Roger Daltrey: He’s a very big part of the story. He was the headmaster of the grammar school that I went to and he expelled me. As he opened the door to let me out after giving me six strokes of the cane on my bare behind, as I left he said “You’ll never make anything of your life, Daltrey.” And, of course… “Thanks a lot, Mr. Kibblewhite, I’ll show you,” as a thought that went through my head with arrogance and anger. But I say it now as a real thank you because if he hadn’t done that, my life could have gone in so many directions.

DE: Any Who fan—and any rock and roll fan—is going to love the book, because it’s Roger’s version, not an “as-told-to.” And it’s not some author writing what he knows or guesses about Roger’s life and the Who and how they did this and how they did that. So you also get a tremendous amount of Who and Roger stories, some of which I never knew before.

And one of the first things I learned was that I think the very first time I saw you was the very same week you met your wife.

RD: 1967.

DE:I was at that Murray the K Holiday Show and it was the [U.S.] debut of The Who and Cream. We knew very little at that point because you hadn’t gotten that much airplay. We had no idea that Pete was going to smash his instrument.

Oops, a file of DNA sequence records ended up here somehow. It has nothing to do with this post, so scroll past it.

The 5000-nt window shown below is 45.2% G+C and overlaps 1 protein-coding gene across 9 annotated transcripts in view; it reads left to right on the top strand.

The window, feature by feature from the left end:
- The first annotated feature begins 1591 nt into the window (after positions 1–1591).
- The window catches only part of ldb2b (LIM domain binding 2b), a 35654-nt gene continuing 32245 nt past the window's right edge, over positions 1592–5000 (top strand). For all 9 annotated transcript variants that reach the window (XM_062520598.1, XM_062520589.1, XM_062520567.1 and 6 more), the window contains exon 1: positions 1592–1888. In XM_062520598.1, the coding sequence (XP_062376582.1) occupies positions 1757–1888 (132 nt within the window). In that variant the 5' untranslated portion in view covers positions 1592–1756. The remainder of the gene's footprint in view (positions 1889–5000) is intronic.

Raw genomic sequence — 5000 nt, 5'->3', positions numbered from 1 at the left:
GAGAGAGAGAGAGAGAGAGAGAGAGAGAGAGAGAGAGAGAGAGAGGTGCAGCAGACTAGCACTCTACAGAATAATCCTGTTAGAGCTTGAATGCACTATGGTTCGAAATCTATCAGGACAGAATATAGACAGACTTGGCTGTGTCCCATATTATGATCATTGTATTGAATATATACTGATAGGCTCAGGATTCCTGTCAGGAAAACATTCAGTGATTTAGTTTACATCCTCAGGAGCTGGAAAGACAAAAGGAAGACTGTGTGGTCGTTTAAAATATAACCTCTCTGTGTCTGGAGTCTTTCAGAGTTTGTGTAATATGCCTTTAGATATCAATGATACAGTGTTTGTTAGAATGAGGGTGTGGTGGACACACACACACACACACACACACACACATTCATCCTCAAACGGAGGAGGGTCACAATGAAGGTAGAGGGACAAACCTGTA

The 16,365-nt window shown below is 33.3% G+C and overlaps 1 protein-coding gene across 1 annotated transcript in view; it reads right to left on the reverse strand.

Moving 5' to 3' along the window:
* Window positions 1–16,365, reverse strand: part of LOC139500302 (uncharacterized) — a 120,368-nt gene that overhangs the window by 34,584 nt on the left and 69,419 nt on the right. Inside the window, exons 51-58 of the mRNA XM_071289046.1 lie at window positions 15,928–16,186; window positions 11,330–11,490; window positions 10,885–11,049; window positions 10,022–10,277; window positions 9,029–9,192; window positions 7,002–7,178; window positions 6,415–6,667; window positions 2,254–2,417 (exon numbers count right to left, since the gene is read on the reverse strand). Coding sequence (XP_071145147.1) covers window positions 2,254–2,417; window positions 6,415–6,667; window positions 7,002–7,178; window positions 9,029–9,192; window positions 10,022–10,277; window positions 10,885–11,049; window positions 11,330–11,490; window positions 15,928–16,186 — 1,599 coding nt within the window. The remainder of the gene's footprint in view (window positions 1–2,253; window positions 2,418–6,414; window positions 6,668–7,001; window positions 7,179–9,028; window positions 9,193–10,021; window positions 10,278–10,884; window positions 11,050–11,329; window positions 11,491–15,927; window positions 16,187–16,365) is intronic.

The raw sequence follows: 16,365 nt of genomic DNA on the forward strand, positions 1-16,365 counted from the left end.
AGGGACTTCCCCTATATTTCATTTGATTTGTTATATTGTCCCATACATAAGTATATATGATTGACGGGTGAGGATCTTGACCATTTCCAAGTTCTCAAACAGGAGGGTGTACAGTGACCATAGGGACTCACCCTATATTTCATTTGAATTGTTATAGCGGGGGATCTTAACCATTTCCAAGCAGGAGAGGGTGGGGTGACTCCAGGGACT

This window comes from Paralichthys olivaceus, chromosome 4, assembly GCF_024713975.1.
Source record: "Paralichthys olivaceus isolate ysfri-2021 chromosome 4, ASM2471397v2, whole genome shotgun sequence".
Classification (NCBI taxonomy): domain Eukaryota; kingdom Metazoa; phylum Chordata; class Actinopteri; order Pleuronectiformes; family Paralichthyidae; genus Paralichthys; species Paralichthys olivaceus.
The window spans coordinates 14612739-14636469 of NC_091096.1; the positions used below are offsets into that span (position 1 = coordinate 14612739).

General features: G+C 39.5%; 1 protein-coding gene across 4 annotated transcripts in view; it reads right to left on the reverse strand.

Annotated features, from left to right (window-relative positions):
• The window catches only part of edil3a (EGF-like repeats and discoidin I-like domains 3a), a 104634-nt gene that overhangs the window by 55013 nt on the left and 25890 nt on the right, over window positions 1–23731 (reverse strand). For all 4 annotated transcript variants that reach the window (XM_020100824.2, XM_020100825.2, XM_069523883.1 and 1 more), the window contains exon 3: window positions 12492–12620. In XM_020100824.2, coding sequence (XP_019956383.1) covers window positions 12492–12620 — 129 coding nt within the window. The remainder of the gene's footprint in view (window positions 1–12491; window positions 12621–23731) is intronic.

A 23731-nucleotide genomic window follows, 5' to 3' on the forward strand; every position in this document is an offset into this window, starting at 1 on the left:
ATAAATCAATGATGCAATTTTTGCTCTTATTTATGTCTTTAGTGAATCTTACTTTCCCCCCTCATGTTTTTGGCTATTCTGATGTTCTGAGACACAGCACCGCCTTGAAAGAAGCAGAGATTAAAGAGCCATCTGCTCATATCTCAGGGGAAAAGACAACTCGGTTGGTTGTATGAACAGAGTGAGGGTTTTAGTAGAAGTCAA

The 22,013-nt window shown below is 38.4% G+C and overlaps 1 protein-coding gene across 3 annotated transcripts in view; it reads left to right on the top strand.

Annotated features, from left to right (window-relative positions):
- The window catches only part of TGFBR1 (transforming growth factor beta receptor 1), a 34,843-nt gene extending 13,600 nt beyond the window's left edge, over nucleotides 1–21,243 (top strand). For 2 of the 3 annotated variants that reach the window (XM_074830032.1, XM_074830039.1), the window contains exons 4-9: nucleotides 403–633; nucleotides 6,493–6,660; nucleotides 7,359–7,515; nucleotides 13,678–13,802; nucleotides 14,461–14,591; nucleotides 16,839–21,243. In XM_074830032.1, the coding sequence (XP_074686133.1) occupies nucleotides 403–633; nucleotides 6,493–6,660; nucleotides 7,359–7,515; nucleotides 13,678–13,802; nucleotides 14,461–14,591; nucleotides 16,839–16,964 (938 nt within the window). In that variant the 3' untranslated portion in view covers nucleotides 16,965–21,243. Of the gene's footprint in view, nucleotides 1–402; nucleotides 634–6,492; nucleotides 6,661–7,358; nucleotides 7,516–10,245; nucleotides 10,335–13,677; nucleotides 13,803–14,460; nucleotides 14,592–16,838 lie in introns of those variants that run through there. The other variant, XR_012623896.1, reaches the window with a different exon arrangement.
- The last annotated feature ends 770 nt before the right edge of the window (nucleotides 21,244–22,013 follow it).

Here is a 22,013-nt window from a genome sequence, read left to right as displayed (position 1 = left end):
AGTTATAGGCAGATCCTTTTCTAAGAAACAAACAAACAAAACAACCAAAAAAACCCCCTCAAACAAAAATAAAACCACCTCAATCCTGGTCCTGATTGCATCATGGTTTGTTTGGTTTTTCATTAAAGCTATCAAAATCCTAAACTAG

RD: It was the craziest three weeks of our life. I think Murray the K was hoping to do five shows a day. We ended up doing four, I think, and the first one was at 11 o’clock in the morning. And because he had so many people on the show… he had Cream, the Young Rascals, Wilson Pickett, and then the other guests coming in and out every day, Smokey Robinson one day, Simon & Garfunkel, all these people coming through… these shows used to go on all day and we used to be stuck in this little dressing room. But we used to only do two songs, “Can’t Explain” and “My Generation.”

Related: Keith Moon – Rock’s greatest drummer

And then destroy instruments every night. It was insane and then spending the next two hours, gluing guitars back together because even us—with the nonchalant attitude to money that we had in those days—couldn’t afford a guitar three times a day. That was the first time I met my to-be wife, even though I wasn’t going out with her then.